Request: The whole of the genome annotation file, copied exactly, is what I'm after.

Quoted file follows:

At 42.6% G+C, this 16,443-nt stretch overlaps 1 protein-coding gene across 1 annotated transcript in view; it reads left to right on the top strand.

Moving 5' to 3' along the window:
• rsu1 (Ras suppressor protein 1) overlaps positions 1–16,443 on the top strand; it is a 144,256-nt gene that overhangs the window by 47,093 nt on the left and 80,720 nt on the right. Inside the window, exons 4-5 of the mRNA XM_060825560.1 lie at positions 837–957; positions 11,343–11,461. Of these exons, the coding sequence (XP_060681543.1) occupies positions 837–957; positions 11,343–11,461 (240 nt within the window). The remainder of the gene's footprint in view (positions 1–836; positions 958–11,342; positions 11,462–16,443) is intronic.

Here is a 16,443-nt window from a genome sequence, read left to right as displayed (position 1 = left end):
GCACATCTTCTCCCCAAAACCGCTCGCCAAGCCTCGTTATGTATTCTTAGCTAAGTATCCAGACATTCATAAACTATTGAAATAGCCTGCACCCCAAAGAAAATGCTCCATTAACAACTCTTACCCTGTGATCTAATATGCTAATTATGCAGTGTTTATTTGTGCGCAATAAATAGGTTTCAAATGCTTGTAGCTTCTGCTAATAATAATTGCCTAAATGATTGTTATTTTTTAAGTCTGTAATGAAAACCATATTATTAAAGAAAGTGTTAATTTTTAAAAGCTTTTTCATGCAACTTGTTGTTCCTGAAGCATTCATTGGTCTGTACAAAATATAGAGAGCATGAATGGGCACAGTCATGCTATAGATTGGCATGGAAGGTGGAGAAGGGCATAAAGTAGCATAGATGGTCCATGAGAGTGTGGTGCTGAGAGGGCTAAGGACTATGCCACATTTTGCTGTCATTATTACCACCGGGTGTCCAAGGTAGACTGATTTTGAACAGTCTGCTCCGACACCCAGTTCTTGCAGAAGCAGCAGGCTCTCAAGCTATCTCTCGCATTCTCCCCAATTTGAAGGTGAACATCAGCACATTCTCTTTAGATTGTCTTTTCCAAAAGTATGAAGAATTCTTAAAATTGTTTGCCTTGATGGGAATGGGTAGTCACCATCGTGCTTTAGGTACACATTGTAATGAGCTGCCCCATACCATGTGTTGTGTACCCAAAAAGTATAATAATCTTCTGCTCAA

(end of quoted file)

At 42.6% G+C, this 16,443-nt stretch overlaps 1 protein-coding gene across 1 annotated transcript in view; it reads left to right on the top strand.

Moving 5' to 3' along the window:
• rsu1 (Ras suppressor protein 1) overlaps positions 1–16,443 on the top strand; it is a 144,256-nt gene that overhangs the window by 47,093 nt on the left and 80,720 nt on the right. Inside the window, exons 4-5 of the mRNA XM_060825560.1 lie at positions 837–957; positions 11,343–11,461. Of these exons, the coding sequence (XP_060681543.1) occupies positions 837–957; positions 11,343–11,461 (240 nt within the window). The remainder of the gene's footprint in view (positions 1–836; positions 958–11,342; positions 11,462–16,443) is intronic.

Here is a 16,443-nt window from a genome sequence, read left to right as displayed (position 1 = left end):
GCACATCTTCTCCCCAAAACCGCTCGCCAAGCCTCGTTATGTATTCTTAGCTAAGTATCCAGACATTCATAAACTATTGAAATAGCCTGCACCCCAAAGAAAATGCTCCATTAACAACTCTTACCCTGTGATCTAATATGCTAATTATGCAGTGTTTATTTGTGCGCAATAAATAGGTTTCAAATGCTTGTAGCTTCTGCTAATAATAATTGCCTAAATGATTGTTATTTTTTAAGTCTGTAATGAAAACCATATTATTAAAGAAAGTGTTAATTTTTAAAAGCTTTTTCATGCAACTTGTTGTTCCTGAAGCATTCATTGGTCTGTACAAAATATAGAGAGCATGAATGGGCACAGTCATGCTATAGATTGGCATGGAAGGTGGAGAAGGGCATAAAGTAGCATAGATGGTCCATGAGAGTGTGGTGCTGAGAGGGCTAAGGACTATGCCACATTTTGCTGTCATTATTACCACCGGGTGTCCAAGGTAGACTGATTTTGAACAGTCTGCTCCGACACCCAGTTCTTGCAGAAGCAGCAGGCTCTCAAGCTATCTCTCGCATTCTCCCCAATTTGAAGGTGAACATCAGCACATTCTCTTTAGATTGTCTTTTCCAAAAGTATGAAGAATTCTTAAAATTGTTTGCCTTGATGGGAATGGGTAGTCACCATCGTGCTTTAGGTACACATTGTAATGAGCTGCCCCATACCATGTGTTGTGTACCCAAAAAGTATAATAATCTTCTGCTCAA